But when you try to run scripts written for Raspberry Pi on a PC, some libraries don’t expect such an environment and will raise an exception. Therefore, we handled problematic code with a “try…except” block and turned such features off.
One example is I2C communication using CircuitPython’s Busio library. Because this library won’t run on a PC, we won’t get data from the pressure sensor over I2C, but everything else works just fine.
This approach allowed us to debug and resolve most of the issues on a PC and spend the only necessary time developing on a Raspberry Pi directly.
CircuitPython is Adafruit’s flavor of MicroPython. It’s a version of Python for microcontrollers. Previously when you bought a sensor from Adafruit, they provided libraries and guide for the full-featured Python version as well as for MicroPython. This approach is deprecated as it’s worse for maintaining the code. What Adafruit recommends instead is to use its compatibility layer, called Blinka. Through this library, you can use their code written for CircuitPython, and this is an approach we chose as well.
When an event occurs, i.e., clock trigger is pressed, a component, in this case,
StopWatch, processes this event and notifies the
MainApp by calling
MainApp runs an event loop, which processes all events and refreshes the UI when needed. Just a reminder, UI update needs to be handled solely by UI thread. Internally we use synchronized Queue class.
# Queue for UI thread to update components self._thread_queue = queue.Queue()
You can put the data into the queue like this:
def post_on_ui_thread(self, value): self._thread_queue.put(value)
And you can read the data during UI refresh like this:
def _update_ui(self): try: event = self._thread_queue.get(False) # Events without data if type(event) == str: if event == StopWatch.STOPWATCH_RESET: # Reset clock pass if event == StopWatch.MANUAL_MEASURE_ENDED: # Do some work pass # Events with data as dicts (key = value) elif type(event) == dict: checkpoint = None for eventKey, eventValue in event.items(): if eventKey == StopWatch.SPLIT_TIME_MEASURED: # Display split time on a screen pass except queue.Empty: pass # This line will make sure that update function gets called # periodically to pick up events from queue. SCREEN_REFRESH_MS allows # us to precisely control, how often this function gets called. self._parent.after(self._SCREEN_REFRESH_MS, self._update_ui)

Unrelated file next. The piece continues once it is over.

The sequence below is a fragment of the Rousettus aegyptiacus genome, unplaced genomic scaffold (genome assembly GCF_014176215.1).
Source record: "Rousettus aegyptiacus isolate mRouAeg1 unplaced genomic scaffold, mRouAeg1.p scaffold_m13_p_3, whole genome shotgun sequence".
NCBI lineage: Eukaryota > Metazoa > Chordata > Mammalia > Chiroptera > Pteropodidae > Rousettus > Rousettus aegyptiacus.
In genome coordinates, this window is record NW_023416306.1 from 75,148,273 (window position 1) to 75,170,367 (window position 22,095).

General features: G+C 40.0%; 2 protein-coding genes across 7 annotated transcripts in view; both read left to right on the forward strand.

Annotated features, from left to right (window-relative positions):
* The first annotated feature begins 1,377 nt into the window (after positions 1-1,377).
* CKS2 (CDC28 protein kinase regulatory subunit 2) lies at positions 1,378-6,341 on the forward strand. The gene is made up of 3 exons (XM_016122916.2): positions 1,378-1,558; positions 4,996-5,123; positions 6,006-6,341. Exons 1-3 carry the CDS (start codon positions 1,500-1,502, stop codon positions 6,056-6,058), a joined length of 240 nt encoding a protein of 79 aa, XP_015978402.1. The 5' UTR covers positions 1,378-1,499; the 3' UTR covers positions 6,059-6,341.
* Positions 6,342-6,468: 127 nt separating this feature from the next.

Processing data from sensors
Sensors attached to Raspberry Pi don’t provide values that could be used directly as-is. Instead, we need to compute what we need. As samples arrive, we store them inside of a circular buffer. For that purpose, we use the deque class from the
For instance, if you want to store the last ten samples as they arrive, initialize
deque as follows:
self._samples = deque(maxlen=10)
When a new sample comes, it is appended to the end of the buffer, effectively dropping the oldest sample.
You work with this buffer as with a standard list, which has ten elements. Neat!
Computing RPM from pulses
Our sensor is located right inside the engine. It generates a pulse each time an induction coil throws a spark. On the GPIO pin are received rapid pulses. The faster those pulses are, the higher the RPM is. We capture time (in milliseconds) when each sample arrived. From there, we can compute time delta between samples and subsequently calculate frequency. And finally, we can derive RPM from the rate.
freq = 1 / ((self._samples[-1] - self._samples) / self._MAX_QUEUE_LENGTH) lpm = int(self._k * (freq + self._q))
Getting pressure data is trickier. Pressure can rise and decline very rapidly. Therefore, we need to compute its moving average.
Implementation for this module differs. The sensor we use communicates through the I2C bus. We don’t use the
Button component with its thread. Instead, we need to create our background thread, which will be polling the sensor for new samples periodically. This thread runs the following runnable code.